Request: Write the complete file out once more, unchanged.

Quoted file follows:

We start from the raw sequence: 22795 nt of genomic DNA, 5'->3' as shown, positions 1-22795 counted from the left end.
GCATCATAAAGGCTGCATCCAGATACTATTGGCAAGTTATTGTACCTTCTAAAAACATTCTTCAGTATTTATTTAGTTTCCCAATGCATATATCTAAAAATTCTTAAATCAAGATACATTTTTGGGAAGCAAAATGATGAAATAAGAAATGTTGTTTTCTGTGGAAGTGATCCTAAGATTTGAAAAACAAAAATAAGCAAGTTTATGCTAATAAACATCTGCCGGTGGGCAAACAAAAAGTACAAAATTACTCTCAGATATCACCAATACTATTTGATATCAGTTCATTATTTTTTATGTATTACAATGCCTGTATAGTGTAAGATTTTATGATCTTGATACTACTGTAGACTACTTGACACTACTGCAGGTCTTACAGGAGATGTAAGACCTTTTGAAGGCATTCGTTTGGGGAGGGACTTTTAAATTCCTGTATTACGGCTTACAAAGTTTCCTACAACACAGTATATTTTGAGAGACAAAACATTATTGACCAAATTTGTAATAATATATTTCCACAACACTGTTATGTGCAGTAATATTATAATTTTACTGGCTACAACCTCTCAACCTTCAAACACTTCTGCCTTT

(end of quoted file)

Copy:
We start from the raw sequence: 22795 nt of genomic DNA, 5'->3' as shown, positions 1-22795 counted from the left end.
GCATCATAAAGGCTGCATCCAGATACTATTGGCAAGTTATTGTACCTTCTAAAAACATTCTTCAGTATTTATTTAGTTTCCCAATGCATATATCTAAAAATTCTTAAATCAAGATACATTTTTGGGAAGCAAAATGATGAAATAAGAAATGTTGTTTTCTGTGGAAGTGATCCTAAGATTTGAAAAACAAAAATAAGCAAGTTTATGCTAATAAACATCTGCCGGTGGGCAAACAAAAAGTACAAAATTACTCTCAGATATCACCAATACTATTTGATATCAGTTCATTATTTTTTATGTATTACAATGCCTGTATAGTGTAAGATTTTATGATCTTGATACTACTGTAGACTACTTGACACTACTGCAGGTCTTACAGGAGATGTAAGACCTTTTGAAGGCATTCGTTTGGGGAGGGACTTTTAAATTCCTGTATTACGGCTTACAAAGTTTCCTACAACACAGTATATTTTGAGAGACAAAACATTATTGACCAAATTTGTAATAATATATTTCCACAACACTGTTATGTGCAGTAATATTATAATTTTACTGGCTACAACCTCTCAACCTTCAAACACTTCTGCCTTT